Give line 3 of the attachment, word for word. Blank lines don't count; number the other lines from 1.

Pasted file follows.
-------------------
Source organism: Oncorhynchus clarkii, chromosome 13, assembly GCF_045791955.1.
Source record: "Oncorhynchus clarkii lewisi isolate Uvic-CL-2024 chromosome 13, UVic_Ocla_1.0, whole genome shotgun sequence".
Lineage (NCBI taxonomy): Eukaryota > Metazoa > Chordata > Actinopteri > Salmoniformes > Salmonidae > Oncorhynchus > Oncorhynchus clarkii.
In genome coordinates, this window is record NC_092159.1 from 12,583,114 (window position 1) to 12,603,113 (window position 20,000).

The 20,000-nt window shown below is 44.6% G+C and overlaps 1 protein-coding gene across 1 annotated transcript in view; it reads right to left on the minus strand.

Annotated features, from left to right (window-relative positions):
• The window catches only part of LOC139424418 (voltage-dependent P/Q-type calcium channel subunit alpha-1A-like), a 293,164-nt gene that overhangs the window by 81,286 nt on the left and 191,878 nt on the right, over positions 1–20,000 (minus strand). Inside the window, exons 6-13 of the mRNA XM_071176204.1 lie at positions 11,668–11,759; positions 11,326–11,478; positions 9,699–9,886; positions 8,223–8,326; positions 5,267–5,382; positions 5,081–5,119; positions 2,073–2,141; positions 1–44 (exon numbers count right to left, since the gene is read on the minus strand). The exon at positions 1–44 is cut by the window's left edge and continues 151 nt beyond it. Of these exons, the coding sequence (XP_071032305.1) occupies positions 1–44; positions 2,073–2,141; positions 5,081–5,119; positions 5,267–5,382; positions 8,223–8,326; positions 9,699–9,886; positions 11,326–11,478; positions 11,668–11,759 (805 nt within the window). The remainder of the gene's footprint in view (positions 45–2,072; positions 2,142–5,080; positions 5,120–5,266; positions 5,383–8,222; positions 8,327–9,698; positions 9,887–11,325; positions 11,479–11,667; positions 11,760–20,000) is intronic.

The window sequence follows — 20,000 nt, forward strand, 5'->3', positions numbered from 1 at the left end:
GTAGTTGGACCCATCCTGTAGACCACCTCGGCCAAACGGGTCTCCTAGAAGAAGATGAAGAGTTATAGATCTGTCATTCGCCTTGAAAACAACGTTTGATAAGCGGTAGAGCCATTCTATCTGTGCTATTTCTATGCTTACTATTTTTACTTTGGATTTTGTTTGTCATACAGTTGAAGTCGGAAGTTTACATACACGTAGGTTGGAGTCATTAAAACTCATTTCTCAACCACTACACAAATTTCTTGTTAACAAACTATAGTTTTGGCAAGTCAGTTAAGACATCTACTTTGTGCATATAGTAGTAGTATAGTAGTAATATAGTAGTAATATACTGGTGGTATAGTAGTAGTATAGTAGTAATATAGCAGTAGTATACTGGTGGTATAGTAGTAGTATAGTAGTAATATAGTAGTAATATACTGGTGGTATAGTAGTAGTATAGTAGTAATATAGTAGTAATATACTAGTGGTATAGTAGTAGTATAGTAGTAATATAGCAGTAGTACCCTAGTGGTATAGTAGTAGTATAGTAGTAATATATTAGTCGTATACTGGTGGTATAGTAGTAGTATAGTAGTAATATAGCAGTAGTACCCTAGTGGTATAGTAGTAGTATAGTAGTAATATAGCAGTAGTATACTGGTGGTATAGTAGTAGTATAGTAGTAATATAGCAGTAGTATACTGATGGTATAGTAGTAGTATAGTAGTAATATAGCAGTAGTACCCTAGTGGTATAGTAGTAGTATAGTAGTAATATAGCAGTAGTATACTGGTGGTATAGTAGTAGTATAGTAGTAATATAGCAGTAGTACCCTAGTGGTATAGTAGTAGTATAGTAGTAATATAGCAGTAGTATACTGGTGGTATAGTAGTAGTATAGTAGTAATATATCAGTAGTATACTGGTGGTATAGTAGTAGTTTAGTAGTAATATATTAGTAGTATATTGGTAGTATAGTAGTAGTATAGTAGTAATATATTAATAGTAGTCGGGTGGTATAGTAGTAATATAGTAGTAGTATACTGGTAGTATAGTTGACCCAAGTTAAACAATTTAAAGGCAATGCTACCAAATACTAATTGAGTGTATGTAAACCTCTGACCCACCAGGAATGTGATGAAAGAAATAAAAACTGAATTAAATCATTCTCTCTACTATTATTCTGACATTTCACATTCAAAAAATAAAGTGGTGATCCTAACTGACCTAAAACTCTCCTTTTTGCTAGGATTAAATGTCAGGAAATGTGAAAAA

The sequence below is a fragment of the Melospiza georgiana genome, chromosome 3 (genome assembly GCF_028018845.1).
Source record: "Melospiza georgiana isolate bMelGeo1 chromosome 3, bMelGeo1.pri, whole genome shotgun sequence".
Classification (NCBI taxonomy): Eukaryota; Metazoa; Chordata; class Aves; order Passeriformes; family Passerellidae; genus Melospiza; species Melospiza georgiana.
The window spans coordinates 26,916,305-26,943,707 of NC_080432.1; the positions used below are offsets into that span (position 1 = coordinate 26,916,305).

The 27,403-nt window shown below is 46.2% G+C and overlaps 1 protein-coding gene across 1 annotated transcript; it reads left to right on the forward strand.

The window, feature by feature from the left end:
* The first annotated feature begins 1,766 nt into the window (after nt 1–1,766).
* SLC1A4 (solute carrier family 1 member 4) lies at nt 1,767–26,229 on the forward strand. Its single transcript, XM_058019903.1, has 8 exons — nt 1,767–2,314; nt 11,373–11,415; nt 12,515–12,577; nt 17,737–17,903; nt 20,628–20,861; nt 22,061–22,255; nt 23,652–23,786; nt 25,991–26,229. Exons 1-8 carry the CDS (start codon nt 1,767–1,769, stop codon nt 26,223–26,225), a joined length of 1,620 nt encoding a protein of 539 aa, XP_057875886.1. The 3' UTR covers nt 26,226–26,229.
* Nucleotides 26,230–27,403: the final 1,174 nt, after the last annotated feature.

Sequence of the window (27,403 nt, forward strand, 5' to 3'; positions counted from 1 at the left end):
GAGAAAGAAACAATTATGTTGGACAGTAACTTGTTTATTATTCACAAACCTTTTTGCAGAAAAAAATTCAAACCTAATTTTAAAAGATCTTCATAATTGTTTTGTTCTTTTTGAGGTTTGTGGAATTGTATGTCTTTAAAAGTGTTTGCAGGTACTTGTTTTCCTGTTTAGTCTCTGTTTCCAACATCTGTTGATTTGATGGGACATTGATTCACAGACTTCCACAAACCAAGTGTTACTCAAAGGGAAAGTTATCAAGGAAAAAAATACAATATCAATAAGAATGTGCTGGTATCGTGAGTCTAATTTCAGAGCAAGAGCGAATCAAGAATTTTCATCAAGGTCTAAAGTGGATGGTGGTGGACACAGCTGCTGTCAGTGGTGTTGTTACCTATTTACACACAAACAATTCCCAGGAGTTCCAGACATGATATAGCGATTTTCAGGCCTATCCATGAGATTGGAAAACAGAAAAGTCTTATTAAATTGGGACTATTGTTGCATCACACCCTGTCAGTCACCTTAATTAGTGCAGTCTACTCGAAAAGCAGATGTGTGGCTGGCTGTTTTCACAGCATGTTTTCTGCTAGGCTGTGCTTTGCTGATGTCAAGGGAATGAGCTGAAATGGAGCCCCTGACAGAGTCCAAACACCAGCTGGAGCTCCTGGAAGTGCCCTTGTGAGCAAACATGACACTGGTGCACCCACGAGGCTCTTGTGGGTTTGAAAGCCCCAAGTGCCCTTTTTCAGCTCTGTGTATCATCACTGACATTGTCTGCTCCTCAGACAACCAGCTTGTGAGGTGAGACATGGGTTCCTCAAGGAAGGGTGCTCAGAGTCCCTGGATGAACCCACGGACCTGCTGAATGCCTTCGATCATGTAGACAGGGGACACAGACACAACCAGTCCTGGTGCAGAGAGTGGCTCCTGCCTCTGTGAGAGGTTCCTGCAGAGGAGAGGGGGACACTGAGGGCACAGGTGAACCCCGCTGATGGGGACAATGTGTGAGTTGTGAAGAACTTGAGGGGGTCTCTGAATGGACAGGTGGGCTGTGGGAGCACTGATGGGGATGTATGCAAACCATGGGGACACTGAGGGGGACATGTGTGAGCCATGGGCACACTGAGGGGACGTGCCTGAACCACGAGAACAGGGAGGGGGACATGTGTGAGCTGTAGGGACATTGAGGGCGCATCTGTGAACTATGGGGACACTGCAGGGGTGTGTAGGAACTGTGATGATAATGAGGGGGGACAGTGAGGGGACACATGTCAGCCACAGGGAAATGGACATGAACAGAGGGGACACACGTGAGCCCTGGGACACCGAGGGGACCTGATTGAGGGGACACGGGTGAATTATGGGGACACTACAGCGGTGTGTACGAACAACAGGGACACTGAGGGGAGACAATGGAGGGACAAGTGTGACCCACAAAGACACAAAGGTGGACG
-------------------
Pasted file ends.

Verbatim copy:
Lineage (NCBI taxonomy): Eukaryota > Metazoa > Chordata > Actinopteri > Salmoniformes > Salmonidae > Oncorhynchus > Oncorhynchus clarkii.